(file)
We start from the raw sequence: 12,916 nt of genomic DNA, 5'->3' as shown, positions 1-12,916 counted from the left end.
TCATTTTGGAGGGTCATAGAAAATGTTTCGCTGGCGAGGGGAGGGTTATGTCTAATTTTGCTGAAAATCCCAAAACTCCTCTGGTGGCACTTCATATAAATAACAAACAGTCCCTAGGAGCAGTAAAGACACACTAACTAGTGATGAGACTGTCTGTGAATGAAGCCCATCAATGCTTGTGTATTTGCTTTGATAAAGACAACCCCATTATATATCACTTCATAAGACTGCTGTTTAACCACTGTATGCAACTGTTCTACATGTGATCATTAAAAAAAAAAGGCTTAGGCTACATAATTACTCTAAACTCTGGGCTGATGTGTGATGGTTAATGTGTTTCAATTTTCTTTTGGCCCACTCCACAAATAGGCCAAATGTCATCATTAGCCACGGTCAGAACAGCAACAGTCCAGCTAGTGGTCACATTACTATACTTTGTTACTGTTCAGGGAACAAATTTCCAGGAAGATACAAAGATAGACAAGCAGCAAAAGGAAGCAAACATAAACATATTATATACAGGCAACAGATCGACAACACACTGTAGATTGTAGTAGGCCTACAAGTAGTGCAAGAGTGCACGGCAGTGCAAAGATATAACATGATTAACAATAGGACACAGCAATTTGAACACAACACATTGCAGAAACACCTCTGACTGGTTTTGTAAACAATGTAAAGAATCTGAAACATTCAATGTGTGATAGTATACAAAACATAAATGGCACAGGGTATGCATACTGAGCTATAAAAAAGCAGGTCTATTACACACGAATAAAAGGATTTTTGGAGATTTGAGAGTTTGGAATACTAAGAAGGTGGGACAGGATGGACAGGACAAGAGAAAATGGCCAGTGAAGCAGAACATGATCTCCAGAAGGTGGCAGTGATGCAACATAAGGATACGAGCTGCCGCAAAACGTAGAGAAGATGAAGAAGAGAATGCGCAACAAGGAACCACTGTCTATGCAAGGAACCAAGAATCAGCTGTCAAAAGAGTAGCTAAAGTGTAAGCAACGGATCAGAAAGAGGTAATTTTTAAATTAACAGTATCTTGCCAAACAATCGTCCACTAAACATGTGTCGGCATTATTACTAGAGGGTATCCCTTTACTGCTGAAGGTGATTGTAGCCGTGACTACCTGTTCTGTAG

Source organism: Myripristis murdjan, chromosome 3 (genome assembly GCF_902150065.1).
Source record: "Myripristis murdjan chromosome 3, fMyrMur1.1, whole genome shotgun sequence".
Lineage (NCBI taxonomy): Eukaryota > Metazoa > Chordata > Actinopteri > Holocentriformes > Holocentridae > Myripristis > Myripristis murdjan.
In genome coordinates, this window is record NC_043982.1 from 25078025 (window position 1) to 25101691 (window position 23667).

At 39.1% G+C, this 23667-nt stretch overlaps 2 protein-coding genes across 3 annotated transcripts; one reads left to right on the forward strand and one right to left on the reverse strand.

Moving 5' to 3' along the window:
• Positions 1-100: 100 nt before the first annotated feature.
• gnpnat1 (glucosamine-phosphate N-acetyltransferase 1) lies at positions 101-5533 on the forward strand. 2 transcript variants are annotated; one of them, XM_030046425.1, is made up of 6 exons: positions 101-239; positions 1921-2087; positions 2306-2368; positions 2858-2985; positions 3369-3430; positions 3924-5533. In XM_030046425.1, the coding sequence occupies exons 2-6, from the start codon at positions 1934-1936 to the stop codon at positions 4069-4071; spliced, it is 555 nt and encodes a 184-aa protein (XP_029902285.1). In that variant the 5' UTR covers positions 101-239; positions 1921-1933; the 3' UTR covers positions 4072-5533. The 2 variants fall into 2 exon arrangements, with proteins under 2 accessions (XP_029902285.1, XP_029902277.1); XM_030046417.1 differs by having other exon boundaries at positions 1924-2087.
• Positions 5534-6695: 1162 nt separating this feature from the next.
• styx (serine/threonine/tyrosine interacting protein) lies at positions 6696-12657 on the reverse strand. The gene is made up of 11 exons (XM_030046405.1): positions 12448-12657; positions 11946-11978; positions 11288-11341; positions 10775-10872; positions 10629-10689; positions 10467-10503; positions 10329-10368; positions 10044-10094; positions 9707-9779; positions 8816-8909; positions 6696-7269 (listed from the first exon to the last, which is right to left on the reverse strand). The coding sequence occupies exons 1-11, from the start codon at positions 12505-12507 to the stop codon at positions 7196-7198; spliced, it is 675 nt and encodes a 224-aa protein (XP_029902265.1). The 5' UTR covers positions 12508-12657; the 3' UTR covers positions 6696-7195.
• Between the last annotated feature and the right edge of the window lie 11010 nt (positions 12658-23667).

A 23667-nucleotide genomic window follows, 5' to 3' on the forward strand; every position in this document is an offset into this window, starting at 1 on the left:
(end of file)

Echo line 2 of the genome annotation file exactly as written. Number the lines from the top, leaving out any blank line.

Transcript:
TCATTTTGGAGGGTCATAGAAAATGTTTCGCTGGCGAGGGGAGGGTTATGTCTAATTTTGCTGAAAATCCCAAAACTCCTCTGGTGGCACTTCATATAAATAACAAACAGTCCCTAGGAGCAGTAAAGACACACTAACTAGTGATGAGACTGTCTGTGAATGAAGCCCATCAATGCTTGTGTATTTGCTTTGATAAAGACAACCCCATTATATATCACTTCATAAGACTGCTGTTTAACCACTGTATGCAACTGTTCTACATGTGATCATTAAAAAAAAAAGGCTTAGGCTACATAATTACTCTAAACTCTGGGCTGATGTGTGATGGTTAATGTGTTTCAATTTTCTTTTGGCCCACTCCACAAATAGGCCAAATGTCATCATTAGCCACGGTCAGAACAGCAACAGTCCAGCTAGTGGTCACATTACTATACTTTGTTACTGTTCAGGGAACAAATTTCCAGGAAGATACAAAGATAGACAAGCAGCAAAAGGAAGCAAACATAAACATATTATATACAGGCAACAGATCGACAACACACTGTAGATTGTAGTAGGCCTACAAGTAGTGCAAGAGTGCACGGCAGTGCAAAGATATAACATGATTAACAATAGGACACAGCAATTTGAACACAACACATTGCAGAAACACCTCTGACTGGTTTTGTAAACAATGTAAAGAATCTGAAACATTCAATGTGTGATAGTATACAAAACATAAATGGCACAGGGTATGCATACTGAGCTATAAAAAAGCAGGTCTATTACACACGAATAAAAGGATTTTTGGAGATTTGAGAGTTTGGAATACTAAGAAGGTGGGACAGGATGGACAGGACAAGAGAAAATGGCCAGTGAAGCAGAACATGATCTCCAGAAGGTGGCAGTGATGCAACATAAGGATACGAGCTGCCGCAAAACGTAGAGAAGATGAAGAAGAGAATGCGCAACAAGGAACCACTGTCTATGCAAGGAACCAAGAATCAGCTGTCAAAAGAGTAGCTAAAGTGTAAGCAACGGATCAGAAAGAGGTAATTTTTAAATTAACAGTATCTTGCCAAACAATCGTCCACTAAACATGTGTCGGCATTATTACTAGAGGGTATCCCTTTACTGCTGAAGGTGATTGTAGCCGTGACTACCTGTTCTGTAG